The Henri Cartier-Bresson: The Modern Century exhibit has been on my to-do list since it opened in April at the MoMA and I’m delighted that Number 12 has been checked off the Summer Bucket List. The sixth floor of the museum currently houses hundreds of Cartier-Bresson’s photos, some well-known and some revealed to the public for the first time. I was only familiar with a couple of his pieces and popularity as the father of modern photojournalism, which was enough to draw me in, but I soon learned that the man lead a fascinating life.
First, Cartier-Bresson was born into the life we all want. He was the eldest son of a wealthy Parisian manufacturer, which supplied him with money and the ability to pursue the new medium of photography instead of finding a “real job.” With his seemingly endless budget, Cartier-Bresson traveled to nearly every corner of the earth. The MoMA shows detailed maps of his journeys and various modes of transportation, which he carefully documented with his trusty 35 mm film camera. Not to mention he also got caught up in World War II and went missing for a bit. Not to worry, however, he resurfaced with great success and became one of the lead photojournalists for Life magazine and his wealthy status also afforded him the opportunity to build his portrait portfolio, which includes impressive names like Coco Chanel, Truman Capote, Albert Camus, Jean-Paul Sarte, Igor Stravinsky and Marilyn Monroe. Can I get an invite to that party, please?!
I thought one of the most fascinating parts of the exhibit were his collections from the Bankers Trust Company (New York, 1960) and The Great Leap Forward (China, 1958). Cartier-Bresson’s photojournalist style is highly evident in his photos for the Bankers Trust Company’s annual report, one of the first annual reports in history to contain photographs. Politically somewhere between a capitalist and a communist (aren’t we all?) Cartier-Bresson managed to capture the management at the Bankers Trust Company with a “watchful eye” (yawning, stretching, etc.), while showing the secretaries and others hard at work—all in the pre-computer era, of course.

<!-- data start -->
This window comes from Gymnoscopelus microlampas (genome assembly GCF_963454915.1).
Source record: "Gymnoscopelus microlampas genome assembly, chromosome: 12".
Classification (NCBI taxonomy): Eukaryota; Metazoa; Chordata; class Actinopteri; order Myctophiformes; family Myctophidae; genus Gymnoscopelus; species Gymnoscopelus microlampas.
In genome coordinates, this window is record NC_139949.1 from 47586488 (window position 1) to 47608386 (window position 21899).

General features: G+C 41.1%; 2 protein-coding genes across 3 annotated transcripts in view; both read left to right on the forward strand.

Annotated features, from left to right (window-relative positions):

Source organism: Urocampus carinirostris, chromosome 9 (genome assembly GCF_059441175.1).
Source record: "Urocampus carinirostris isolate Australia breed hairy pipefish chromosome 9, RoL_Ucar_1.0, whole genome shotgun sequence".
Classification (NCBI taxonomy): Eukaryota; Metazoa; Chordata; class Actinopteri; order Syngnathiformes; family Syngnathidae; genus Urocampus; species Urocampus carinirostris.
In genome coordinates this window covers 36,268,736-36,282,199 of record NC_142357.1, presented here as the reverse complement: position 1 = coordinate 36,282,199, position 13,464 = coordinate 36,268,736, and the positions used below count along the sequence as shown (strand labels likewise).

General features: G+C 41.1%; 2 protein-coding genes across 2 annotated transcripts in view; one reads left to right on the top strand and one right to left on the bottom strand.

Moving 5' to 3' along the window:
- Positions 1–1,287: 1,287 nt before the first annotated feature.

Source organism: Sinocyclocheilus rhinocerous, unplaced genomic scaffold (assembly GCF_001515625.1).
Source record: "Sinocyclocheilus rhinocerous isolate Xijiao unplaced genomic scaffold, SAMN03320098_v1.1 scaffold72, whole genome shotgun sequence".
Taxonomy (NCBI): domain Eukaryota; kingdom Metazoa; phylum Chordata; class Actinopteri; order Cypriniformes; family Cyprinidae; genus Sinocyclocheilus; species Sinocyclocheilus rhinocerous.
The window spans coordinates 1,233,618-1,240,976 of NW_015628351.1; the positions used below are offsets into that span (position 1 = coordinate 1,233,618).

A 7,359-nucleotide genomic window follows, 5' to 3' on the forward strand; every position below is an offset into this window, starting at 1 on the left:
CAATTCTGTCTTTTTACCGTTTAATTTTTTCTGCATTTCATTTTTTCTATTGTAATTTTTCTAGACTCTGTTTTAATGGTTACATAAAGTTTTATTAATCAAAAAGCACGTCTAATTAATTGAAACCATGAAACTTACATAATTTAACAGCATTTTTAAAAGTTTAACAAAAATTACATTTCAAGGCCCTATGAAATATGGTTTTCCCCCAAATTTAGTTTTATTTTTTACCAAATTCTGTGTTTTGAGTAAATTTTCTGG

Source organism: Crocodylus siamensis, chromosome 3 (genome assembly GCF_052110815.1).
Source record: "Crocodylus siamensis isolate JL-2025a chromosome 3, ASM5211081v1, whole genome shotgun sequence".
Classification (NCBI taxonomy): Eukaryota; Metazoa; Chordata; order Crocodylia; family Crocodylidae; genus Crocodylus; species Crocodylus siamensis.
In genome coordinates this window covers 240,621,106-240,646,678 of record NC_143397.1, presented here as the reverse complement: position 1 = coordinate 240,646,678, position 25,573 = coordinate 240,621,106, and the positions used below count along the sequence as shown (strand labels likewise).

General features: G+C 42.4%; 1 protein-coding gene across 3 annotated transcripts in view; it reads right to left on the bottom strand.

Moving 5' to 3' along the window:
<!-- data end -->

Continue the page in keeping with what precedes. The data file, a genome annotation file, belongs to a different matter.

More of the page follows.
The Cartier-Bresson exhibit runs through June 28 at the MoMA. Also, as a budget sidenote, I highly recommend becoming a MoMA member. Admission for individuals is $20 per person and an individual membership is only $75 and tax-deductible, and allows you to bring friends into the museum for $5 each. I have been to the MoMA five times since I began a member back in November, and always bring visitors with me so the membership has more than paid for itself. Additionally, the membership gains you access to Member Previews, which means you can avoid the herds of tourists that descend on popular exhibits. Ok, enough of my budget-conscious rationalizing support of the arts— go see it for yourself!